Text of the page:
Disney shares close higher as shareholders vote against CEO’s planned pay package

Disney shares ended higher as shareholders Thursday voted against a new compensation package for CEO Bob Iger.

Disney shares close higher as shareholders vote against CEO’s planned pay package

Disney shares ended higher in the US Thursday, as the latest annual shareholder meeting saw attendees vote against a new, higher, four-year compensation package for CEO Bob Iger. The company does not have to act in accordance with that vote.

Walt Disney shares closed 0.42% lower at $104.03, Thursday. The stock is currently lower than where it was at the beginning of 2018.

Remuneration increase too much for shareholders

Iger’s existing pay deal saw him take home $36.3 million in 2017. The new four-year pay deal that 52% of shareholders voted against, is for an increase to a possible $48.5 million per year.

The proposed raise is likely in order to ensure Iger remains with the company during its purchase of certain Fox assets.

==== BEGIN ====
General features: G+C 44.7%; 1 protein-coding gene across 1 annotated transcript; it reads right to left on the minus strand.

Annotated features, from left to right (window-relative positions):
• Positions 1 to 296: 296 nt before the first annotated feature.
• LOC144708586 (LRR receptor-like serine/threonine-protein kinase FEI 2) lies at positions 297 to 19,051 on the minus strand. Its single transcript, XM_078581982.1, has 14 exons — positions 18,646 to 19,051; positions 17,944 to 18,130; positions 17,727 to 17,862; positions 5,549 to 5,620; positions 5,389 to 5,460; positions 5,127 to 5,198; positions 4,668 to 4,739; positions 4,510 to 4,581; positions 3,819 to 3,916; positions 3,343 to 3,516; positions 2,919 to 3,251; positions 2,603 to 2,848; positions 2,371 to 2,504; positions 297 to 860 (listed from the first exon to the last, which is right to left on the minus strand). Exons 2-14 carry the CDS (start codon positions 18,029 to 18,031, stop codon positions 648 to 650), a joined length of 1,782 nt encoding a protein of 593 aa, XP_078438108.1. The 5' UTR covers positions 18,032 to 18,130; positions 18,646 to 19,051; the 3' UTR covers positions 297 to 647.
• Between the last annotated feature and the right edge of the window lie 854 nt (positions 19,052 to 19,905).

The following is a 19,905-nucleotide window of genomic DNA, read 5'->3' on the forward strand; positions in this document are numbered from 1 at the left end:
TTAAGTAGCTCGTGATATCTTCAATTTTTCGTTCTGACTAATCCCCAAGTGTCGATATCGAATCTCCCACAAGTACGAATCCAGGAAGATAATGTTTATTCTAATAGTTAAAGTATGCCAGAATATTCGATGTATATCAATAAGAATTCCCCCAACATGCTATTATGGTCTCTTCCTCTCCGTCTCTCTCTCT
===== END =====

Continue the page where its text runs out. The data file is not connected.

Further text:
“When considering the strategic acquisition of 21st Century Fox, and its direct contribution to long-term shareholder value, the Board decided it was imperative that Bob Iger remain as Chairman and CEO through 2021 to provide the vision and proven leadership required to successfully complete and integrate the largest, most complex acquisition in the Company’s history. 21st Century Fox similarly believed that Bob’s continued stewardship was essential for the deal,” said Aylwin B. Lewis, Chair of the Board’s Compensation Committee, explaining the CEO’s planned pay rise.

“The Board accepts the result of today’s non-binding vote and will take it under advisement for future CEO compensation,” Lewis added.

Disney, Fox deal in regulatory limbo

While both the Disney and Fox boards are keen for Iger to remain at the helm during – and after – the planned purchase, the deal could take some time to complete.

Regulators are currently assessing Disney’s planned purchase of 21st Century Fox. However, the deal has been complicated by an offer from Comcast to buy European TV company, Sky.

The US cable firm made a superior cash bid for Sky in February. Although right now, UK regulators are continuing to probe the existing offer from Murdoch for the popular service.

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